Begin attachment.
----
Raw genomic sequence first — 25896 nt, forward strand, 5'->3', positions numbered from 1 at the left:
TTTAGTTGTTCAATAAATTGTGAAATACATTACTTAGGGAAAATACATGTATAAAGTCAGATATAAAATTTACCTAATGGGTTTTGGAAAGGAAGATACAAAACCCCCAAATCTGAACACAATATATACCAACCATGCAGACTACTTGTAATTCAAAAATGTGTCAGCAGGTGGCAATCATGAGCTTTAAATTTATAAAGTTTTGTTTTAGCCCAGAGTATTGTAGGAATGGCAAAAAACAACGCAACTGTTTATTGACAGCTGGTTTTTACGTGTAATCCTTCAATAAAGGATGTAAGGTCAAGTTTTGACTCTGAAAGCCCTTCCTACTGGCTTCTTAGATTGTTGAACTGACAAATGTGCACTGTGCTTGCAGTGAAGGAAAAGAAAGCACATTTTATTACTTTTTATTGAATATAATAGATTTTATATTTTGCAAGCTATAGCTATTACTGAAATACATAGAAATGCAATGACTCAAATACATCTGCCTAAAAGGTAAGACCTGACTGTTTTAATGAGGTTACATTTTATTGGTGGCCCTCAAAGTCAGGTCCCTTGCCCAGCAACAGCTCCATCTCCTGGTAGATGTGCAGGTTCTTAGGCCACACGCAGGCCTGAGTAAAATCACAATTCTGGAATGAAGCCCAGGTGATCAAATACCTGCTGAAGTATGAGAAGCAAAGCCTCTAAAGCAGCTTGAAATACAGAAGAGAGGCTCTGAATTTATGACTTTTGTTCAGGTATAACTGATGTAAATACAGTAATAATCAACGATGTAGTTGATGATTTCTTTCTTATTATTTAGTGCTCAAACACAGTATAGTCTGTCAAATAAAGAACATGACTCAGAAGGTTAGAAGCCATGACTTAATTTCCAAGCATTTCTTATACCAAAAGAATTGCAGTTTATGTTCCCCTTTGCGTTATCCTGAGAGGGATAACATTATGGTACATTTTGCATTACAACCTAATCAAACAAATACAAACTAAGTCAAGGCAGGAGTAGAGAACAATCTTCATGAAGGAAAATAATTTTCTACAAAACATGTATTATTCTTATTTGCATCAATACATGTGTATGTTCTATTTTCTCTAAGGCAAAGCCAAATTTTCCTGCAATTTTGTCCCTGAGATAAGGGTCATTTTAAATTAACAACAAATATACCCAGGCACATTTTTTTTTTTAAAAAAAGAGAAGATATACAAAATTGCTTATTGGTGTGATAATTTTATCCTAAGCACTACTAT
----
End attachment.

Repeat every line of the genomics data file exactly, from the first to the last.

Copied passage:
Raw genomic sequence first — 25896 nt, forward strand, 5'->3', positions numbered from 1 at the left:
TTTAGTTGTTCAATAAATTGTGAAATACATTACTTAGGGAAAATACATGTATAAAGTCAGATATAAAATTTACCTAATGGGTTTTGGAAAGGAAGATACAAAACCCCCAAATCTGAACACAATATATACCAACCATGCAGACTACTTGTAATTCAAAAATGTGTCAGCAGGTGGCAATCATGAGCTTTAAATTTATAAAGTTTTGTTTTAGCCCAGAGTATTGTAGGAATGGCAAAAAACAACGCAACTGTTTATTGACAGCTGGTTTTTACGTGTAATCCTTCAATAAAGGATGTAAGGTCAAGTTTTGACTCTGAAAGCCCTTCCTACTGGCTTCTTAGATTGTTGAACTGACAAATGTGCACTGTGCTTGCAGTGAAGGAAAAGAAAGCACATTTTATTACTTTTTATTGAATATAATAGATTTTATATTTTGCAAGCTATAGCTATTACTGAAATACATAGAAATGCAATGACTCAAATACATCTGCCTAAAAGGTAAGACCTGACTGTTTTAATGAGGTTACATTTTATTGGTGGCCCTCAAAGTCAGGTCCCTTGCCCAGCAACAGCTCCATCTCCTGGTAGATGTGCAGGTTCTTAGGCCACACGCAGGCCTGAGTAAAATCACAATTCTGGAATGAAGCCCAGGTGATCAAATACCTGCTGAAGTATGAGAAGCAAAGCCTCTAAAGCAGCTTGAAATACAGAAGAGAGGCTCTGAATTTATGACTTTTGTTCAGGTATAACTGATGTAAATACAGTAATAATCAACGATGTAGTTGATGATTTCTTTCTTATTATTTAGTGCTCAAACACAGTATAGTCTGTCAAATAAAGAACATGACTCAGAAGGTTAGAAGCCATGACTTAATTTCCAAGCATTTCTTATACCAAAAGAATTGCAGTTTATGTTCCCCTTTGCGTTATCCTGAGAGGGATAACATTATGGTACATTTTGCATTACAACCTAATCAAACAAATACAAACTAAGTCAAGGCAGGAGTAGAGAACAATCTTCATGAAGGAAAATAATTTTCTACAAAACATGTATTATTCTTATTTGCATCAATACATGTGTATGTTCTATTTTCTCTAAGGCAAAGCCAAATTTTCCTGCAATTTTGTCCCTGAGATAAGGGTCATTTTAAATTAACAACAAATATACCCAGGCACATTTTTTTTTTTAAAAAAAGAGAAGATATACAAAATTGCTTATTGGTGTGATAATTTTATCCTAAGCACTACTAT